Rangers fans won't need reminded of the last time we visited Tynecastle. Almost exactly two months to the day, we put in arguably our worst performance of the season to go down 0-2 in Edinburgh. Although we had late opportunities to sneak a goal or two and had one controversially disallowed shortly after half-time, we simply didn't turn up for the vast majority of the game. Our midfield - in particular - was woeful whilst James Tavernier was posted missing for both goals.
It has been almost a year since I wrote a Gersnet profile on Barrie McKay – he’s such a special and interesting player but right now feels a good time to have an update with reported interest in him from RB Leipzig and several English Premier League sides.
After writing half a match preview I decided to toss it and start again. Why? Well I found myself falling into the negativity trap that the press have been bombarding us with since December the 31st. Unfortunately with Scottish football being put on hold for three weeks the media needed to dig deep to fill their papers and what is easier than to fill it with drivel over the Rangers.
A belated Happy New Year to you all. I wish to start by saying how immensely proud I am of our support. First of all in the efforts for our Joey Garner Xmas Number 1 campaign, which was a barrow load of fun. And for the way in which our support conducted themselves in Germany. 8000 Bears in freezing conditions travelling to back the team. Incredible!
As another year comes to an end, not many people will be sad to see the back of 2016. The election of Trump, the isolationism of Brexit, the increase of far right politics, poverty, famine and the daily fear of terrorism remain a blight on the modern world. From the deaths of Bowie and Prince to Wilder and Wood to Ali and Cruyff, it seemed no aspect of public life was left untouched as the bad news flowed right from the off last January. Surely 2017 will be better?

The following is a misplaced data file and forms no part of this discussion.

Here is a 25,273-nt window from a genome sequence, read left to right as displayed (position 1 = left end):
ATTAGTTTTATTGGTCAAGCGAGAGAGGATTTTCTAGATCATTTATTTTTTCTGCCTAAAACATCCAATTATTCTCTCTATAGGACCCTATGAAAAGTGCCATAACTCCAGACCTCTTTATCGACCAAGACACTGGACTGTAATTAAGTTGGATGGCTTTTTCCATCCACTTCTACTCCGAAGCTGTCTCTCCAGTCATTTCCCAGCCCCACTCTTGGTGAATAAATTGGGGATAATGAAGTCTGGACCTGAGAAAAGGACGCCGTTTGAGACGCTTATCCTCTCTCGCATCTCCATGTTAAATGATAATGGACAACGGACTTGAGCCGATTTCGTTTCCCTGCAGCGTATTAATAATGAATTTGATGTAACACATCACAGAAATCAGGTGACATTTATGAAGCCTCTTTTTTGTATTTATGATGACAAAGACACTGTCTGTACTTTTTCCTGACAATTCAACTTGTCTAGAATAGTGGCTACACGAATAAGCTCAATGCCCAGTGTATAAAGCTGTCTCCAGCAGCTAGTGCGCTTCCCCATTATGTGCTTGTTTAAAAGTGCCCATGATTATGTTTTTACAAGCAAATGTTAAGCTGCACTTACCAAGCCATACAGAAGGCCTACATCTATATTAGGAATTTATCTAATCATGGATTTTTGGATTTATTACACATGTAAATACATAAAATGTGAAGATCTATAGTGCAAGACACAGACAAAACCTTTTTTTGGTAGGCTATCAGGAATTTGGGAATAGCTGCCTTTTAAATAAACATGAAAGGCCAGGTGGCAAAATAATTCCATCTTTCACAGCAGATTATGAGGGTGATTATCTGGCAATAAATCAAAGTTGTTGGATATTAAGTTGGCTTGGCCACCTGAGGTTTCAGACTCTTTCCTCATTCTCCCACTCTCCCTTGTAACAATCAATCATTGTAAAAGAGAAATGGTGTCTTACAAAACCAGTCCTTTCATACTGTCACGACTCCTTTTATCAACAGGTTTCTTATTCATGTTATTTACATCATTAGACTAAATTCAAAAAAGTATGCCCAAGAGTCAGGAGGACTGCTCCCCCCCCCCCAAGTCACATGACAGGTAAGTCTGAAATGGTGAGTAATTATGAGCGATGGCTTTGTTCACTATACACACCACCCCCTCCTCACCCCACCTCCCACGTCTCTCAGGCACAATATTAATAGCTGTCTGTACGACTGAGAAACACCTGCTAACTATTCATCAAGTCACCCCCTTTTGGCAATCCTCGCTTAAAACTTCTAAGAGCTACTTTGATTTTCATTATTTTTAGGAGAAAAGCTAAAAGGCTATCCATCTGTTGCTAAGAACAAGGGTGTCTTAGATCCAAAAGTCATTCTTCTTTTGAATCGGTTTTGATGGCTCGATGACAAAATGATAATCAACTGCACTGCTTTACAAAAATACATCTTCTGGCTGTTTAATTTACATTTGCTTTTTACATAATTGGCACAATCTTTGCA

When kick-off arrives on Saturday, Santa will have departed from the North Pole and will be in mid-flight, speedily heading for his busiest night of the year. Having just checked the weather forecast, it looks like being a bumpy ride. He will have mild conditions but wind and rain await, so let’s hope the reindeer are in “Top Gun” flying mode as they hurtle through the night sky delivering parcels to children everywhere in the world!
Little sign of goodwill to all men this footballing Christmas, as the minor sideshow of the game on the pitch is relegated to the sidelines and attention focuses on whether Malky Mackay, heavy-set purveyor of sexism, homophobia, anti-Semitism and racism, is a suitable man to be appointed Scottish football’s Performance Director.
I’ve read a number of articles over the last 12 months about how Donald Trump’s mastery of Twitter has played a huge part in securing firstly the Republican nomination and then the presidency of the United States. The Washington Post described Trump as the “master troll” and his use of Twitter clearly allowed him to garner as many column inches is it does followers. The ability to speak, or at least tweet, directly to the soon to be most powerful man in the world is one of astonishing things that we now take for granted. Up to this point politicians for most of my life have been otherworldly beings. Seen and heard only through the media successful politicians mastered sound-bites, oratory, a wholesome look and the ability to smile on demand. Social media is changing that.
It is not often that we have to play a game in the league away and at home against one team within 10 days but that has been scheduled to happen when Hearts come to Ibrox on Saturday. Let me take the bull by the horns and say against Hearts at Tynecastle we were atrocious. We looked a million miles away from the team that played under Mark Warburton, the man with the magic hat, last season. In fact it looked more like the wicked witch of the east had bewitched us into the wizard of Oz and turned us into the characters of that film. The Scarecrow who didn't have a brain. The athletic ability of the Tin Man and a Lion who had lost his heart and feared his shadow under the Tynecastle floodlights. At this point I had trouble with my story line as the Scarecrow, Tin Man and Lion had to follow the yellow brick road to see the Wizard in the Emerald city to get back their lost powers. Funnily enough the Emerald city was a city of lies ruled by a man who thrived on lies and power. Well no likeness in Scottish football there then.